I pretend I hold you to my breast and find

That you’re waving from the backroads

By the rivers of my mem’ry

Ever smilin’ ever gentle on my mind”

Gentle On My Mind is an up tempo song, with a beat and chord progression that would logically form in the mind of a banjo player, which its creator, John Hartford, was and is. It is lovely, with the minor chords placed perfectly for full impact. It is a bittersweet tune, simultaneously a toe-tapper and tear jerker.

Gregg Allman ... a teenager no more

Gregg Allman ... a teenager no more

One of the Allman Brothers Band’s most popular tunes, Melissa, was written by Gregg Allman while he was still in his teens. The story in this song closely parallels the plot in Gentle On My Mind, with the wandering singer basking in the full glory of itinerant freedom.

“Freight trains … each car looks the same

And no one knows the gypsy’s name

No one hears his lonely sigh

There are no blankets where he lies”

But there is again a deep and pained regret, elegantly understated with a heartfelt wisdom and world-weary voice that one would not normally associate with a teen-aged songwriter:

“Crossroads … will you ever let him go?

Or will you hide the dead man’s ghost?

Or will he lie beneath the clay?

And will his spirit float away?

But I know that he won’t stay …

Without Melissa”

Melissa is a classic tune that still rates frequent airtime on the oldies stations. This is entirely appropriate. Both music and message are timeless. My deep regret is that brother Duane didn’t live long enough to do the guitar work on the Eat a Peach album version. Melissa was Duane’s favorite of all his brother’s musical creations, and I can’t help but think he would have delivered a typically beautiful and majestic backing lead on it.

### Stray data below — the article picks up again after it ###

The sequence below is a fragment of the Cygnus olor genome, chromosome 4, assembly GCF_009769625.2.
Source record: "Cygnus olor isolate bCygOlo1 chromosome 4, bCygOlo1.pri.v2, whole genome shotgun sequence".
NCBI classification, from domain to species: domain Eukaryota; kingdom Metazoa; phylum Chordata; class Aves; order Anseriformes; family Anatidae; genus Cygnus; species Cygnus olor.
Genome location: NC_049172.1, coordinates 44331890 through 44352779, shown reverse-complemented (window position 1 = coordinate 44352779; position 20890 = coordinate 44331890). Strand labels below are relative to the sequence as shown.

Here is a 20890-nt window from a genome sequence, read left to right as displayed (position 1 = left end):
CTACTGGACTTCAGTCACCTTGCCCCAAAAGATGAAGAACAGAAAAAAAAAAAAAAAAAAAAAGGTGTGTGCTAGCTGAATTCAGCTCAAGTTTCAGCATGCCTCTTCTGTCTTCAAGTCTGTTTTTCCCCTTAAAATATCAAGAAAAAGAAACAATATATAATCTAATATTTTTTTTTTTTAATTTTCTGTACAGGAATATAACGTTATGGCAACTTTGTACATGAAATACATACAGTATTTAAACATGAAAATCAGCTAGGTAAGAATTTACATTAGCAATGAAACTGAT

Tony Joe White ... one of the better songwriters of the last 40 years.  Looking suspiciously like Elvis in this photo.

Tony Joe White ... one of the better songwriters of the last 40 years. Looking suspiciously like Elvis in this photo.

Tony Joe White’s Rainy Night In Georgia has been sung by a number of artists, and I’ve never heard it done poorly. That’s because it’s a perfect blend of haunting melody and brooding lyrics. The standard, of course, is Brook Benton’s rendition from 1970. This ballad, which is delivered in a downpour from a rail car in an unnamed Georgia town (in my mind it’s Macon), fills the head of the listener with street scenes, raindrops and loneliness.

“Neon lights flashing

Taxi cabs and buses passing through the night

A distant moaning of a train

Seems to play a sad refrain

To the night”

In the closing verse, in lines similar to those in Gentle on My Mind, Benton’s voice breaks as he remembers his love …

“Late at night

When it’s hard to rest

I hold your picture to my chest

And I feel fine”

Of all the music discussed in this essay, this version of this song is my favorite. It is in every way impeccable. The musicianship is extraordinary, the unknown guitarist simulates the descending raindrops without interfering with the soul and emotion of this incomparable singer. And Tony Joe White has penned many extraordinary tunes, but this one must surely be his finest.

For me, these songs beautifully capture heartache, loss and the eternal conflict between love and freedom of the human spirit … and they deliver an unforgettable message from the depths of the tortured soul. And they gracefully illustrate the natural, painful and undeniable connection between the heart and the highway.